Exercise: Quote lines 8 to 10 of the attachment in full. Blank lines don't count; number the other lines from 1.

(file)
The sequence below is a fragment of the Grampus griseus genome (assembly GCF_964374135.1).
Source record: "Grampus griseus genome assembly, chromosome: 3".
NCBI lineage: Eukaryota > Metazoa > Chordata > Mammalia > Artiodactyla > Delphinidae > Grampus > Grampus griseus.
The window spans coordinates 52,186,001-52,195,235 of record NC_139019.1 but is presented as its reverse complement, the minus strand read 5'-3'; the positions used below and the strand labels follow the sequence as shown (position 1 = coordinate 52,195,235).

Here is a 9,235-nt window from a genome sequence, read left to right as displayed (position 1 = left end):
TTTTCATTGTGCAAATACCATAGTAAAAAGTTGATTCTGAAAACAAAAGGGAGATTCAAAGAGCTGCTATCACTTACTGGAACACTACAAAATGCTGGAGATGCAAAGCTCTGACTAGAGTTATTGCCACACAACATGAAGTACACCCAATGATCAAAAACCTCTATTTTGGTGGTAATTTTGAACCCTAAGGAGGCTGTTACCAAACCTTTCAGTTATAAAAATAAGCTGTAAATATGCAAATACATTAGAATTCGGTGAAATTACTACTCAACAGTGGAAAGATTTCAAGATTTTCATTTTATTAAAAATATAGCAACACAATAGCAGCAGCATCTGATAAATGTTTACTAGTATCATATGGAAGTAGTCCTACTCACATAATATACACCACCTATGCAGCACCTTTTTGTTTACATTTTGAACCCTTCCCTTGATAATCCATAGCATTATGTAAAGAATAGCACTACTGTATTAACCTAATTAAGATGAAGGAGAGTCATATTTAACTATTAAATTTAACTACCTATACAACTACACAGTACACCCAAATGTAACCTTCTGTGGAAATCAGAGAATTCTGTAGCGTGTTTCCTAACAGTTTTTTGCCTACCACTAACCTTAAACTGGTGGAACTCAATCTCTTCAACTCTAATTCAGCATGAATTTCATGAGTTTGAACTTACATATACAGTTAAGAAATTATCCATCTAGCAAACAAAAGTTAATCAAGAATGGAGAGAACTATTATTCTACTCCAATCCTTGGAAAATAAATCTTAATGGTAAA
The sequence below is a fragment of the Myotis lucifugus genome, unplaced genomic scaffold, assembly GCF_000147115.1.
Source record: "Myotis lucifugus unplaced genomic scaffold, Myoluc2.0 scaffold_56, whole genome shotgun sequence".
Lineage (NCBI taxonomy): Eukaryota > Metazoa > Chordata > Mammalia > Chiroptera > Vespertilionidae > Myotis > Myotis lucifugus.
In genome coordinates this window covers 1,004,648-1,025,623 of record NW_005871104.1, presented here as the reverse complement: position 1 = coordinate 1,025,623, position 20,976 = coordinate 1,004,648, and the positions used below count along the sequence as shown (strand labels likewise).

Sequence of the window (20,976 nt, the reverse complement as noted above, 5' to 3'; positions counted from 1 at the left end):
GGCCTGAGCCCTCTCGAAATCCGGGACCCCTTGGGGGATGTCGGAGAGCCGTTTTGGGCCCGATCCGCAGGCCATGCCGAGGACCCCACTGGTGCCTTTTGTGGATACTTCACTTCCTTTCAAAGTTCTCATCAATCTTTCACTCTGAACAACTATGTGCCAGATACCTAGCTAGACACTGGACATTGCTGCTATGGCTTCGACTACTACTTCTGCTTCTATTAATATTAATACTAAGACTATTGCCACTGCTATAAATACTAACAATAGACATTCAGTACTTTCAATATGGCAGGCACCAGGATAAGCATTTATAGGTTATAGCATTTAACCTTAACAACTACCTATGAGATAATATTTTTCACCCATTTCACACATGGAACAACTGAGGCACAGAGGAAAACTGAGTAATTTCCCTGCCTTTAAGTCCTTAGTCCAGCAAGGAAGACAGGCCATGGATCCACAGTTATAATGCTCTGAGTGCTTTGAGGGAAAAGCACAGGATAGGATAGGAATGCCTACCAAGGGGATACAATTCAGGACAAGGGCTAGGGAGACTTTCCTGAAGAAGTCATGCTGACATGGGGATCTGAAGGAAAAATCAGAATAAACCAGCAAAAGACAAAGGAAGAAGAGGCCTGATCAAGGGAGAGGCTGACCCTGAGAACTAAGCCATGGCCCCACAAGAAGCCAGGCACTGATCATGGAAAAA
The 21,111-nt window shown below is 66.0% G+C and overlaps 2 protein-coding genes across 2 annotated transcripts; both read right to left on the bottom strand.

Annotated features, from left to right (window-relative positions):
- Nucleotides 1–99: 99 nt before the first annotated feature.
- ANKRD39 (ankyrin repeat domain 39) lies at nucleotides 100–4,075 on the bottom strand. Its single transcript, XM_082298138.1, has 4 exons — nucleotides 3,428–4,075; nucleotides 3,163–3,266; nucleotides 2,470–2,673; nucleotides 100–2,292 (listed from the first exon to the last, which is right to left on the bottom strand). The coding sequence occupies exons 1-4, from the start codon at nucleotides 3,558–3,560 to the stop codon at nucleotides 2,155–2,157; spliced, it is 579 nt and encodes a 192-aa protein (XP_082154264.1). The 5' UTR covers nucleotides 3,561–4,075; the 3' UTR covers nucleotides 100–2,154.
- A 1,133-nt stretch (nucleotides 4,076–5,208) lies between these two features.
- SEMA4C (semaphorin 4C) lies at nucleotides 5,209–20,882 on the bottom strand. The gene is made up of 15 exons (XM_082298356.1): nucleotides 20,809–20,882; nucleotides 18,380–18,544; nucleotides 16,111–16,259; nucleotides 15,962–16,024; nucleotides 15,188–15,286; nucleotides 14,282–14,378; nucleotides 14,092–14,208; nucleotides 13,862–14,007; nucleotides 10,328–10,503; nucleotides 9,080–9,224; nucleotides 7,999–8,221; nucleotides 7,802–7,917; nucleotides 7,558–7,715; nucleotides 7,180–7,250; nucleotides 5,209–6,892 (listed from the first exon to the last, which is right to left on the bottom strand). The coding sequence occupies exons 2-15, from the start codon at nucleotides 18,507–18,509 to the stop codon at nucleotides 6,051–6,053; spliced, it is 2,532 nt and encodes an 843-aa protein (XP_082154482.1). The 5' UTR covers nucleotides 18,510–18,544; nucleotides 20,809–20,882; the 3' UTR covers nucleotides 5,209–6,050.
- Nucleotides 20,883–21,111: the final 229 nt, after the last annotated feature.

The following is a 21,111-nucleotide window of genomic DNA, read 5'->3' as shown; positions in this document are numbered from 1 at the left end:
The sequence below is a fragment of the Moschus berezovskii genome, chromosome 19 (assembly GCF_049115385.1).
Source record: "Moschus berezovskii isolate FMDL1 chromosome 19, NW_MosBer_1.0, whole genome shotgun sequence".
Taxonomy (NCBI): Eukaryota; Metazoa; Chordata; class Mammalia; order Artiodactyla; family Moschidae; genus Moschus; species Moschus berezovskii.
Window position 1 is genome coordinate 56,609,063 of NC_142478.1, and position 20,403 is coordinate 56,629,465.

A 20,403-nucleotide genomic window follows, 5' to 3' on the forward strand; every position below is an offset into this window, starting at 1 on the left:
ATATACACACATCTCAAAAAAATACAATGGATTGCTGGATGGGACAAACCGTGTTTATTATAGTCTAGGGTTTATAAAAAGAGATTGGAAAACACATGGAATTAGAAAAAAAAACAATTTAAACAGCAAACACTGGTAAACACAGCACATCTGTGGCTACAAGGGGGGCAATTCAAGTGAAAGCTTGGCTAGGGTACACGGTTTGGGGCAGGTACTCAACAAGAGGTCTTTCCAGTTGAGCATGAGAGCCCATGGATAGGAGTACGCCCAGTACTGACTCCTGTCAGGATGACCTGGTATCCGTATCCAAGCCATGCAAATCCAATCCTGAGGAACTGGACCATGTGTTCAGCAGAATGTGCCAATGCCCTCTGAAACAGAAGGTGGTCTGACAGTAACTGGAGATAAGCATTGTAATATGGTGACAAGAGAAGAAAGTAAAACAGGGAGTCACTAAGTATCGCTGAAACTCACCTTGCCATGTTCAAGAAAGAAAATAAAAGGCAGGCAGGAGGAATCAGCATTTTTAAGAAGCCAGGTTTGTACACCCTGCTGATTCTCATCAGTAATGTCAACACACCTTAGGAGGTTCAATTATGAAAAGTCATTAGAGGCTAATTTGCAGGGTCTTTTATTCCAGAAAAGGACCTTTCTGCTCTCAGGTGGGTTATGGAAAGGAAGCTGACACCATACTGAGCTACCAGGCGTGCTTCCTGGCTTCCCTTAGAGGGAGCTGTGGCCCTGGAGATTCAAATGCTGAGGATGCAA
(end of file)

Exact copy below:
Source record: "Myotis lucifugus unplaced genomic scaffold, Myoluc2.0 scaffold_56, whole genome shotgun sequence".
Lineage (NCBI taxonomy): Eukaryota > Metazoa > Chordata > Mammalia > Chiroptera > Vespertilionidae > Myotis > Myotis lucifugus.
In genome coordinates this window covers 1,004,648-1,025,623 of record NW_005871104.1, presented here as the reverse complement: position 1 = coordinate 1,025,623, position 20,976 = coordinate 1,004,648, and the positions used below count along the sequence as shown (strand labels likewise).